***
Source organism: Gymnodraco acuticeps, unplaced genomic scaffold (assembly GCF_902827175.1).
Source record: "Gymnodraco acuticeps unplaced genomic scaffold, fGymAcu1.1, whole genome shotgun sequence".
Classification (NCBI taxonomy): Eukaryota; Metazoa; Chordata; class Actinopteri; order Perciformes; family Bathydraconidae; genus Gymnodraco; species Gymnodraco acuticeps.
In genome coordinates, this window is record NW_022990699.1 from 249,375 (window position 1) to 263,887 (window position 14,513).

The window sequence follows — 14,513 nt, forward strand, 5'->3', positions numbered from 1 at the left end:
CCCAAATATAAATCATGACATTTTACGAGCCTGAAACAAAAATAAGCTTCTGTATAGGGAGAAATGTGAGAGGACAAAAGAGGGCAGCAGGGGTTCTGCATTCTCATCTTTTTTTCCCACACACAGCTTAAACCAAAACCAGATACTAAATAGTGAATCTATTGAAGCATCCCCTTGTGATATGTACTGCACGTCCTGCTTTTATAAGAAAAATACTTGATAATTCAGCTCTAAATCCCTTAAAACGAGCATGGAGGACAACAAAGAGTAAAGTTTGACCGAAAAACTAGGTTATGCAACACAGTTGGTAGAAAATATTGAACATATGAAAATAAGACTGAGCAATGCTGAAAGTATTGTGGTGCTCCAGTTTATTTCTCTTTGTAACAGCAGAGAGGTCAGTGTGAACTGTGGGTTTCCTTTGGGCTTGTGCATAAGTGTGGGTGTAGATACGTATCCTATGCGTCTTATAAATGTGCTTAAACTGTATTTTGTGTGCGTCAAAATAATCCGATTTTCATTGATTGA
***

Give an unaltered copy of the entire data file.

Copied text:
Source organism: Gymnodraco acuticeps, unplaced genomic scaffold (assembly GCF_902827175.1).
Source record: "Gymnodraco acuticeps unplaced genomic scaffold, fGymAcu1.1, whole genome shotgun sequence".
Classification (NCBI taxonomy): Eukaryota; Metazoa; Chordata; class Actinopteri; order Perciformes; family Bathydraconidae; genus Gymnodraco; species Gymnodraco acuticeps.
In genome coordinates, this window is record NW_022990699.1 from 249,375 (window position 1) to 263,887 (window position 14,513).

The window sequence follows — 14,513 nt, forward strand, 5'->3', positions numbered from 1 at the left end:
CCCAAATATAAATCATGACATTTTACGAGCCTGAAACAAAAATAAGCTTCTGTATAGGGAGAAATGTGAGAGGACAAAAGAGGGCAGCAGGGGTTCTGCATTCTCATCTTTTTTTCCCACACACAGCTTAAACCAAAACCAGATACTAAATAGTGAATCTATTGAAGCATCCCCTTGTGATATGTACTGCACGTCCTGCTTTTATAAGAAAAATACTTGATAATTCAGCTCTAAATCCCTTAAAACGAGCATGGAGGACAACAAAGAGTAAAGTTTGACCGAAAAACTAGGTTATGCAACACAGTTGGTAGAAAATATTGAACATATGAAAATAAGACTGAGCAATGCTGAAAGTATTGTGGTGCTCCAGTTTATTTCTCTTTGTAACAGCAGAGAGGTCAGTGTGAACTGTGGGTTTCCTTTGGGCTTGTGCATAAGTGTGGGTGTAGATACGTATCCTATGCGTCTTATAAATGTGCTTAAACTGTATTTTGTGTGCGTCAAAATAATCCGATTTTCATTGATTGA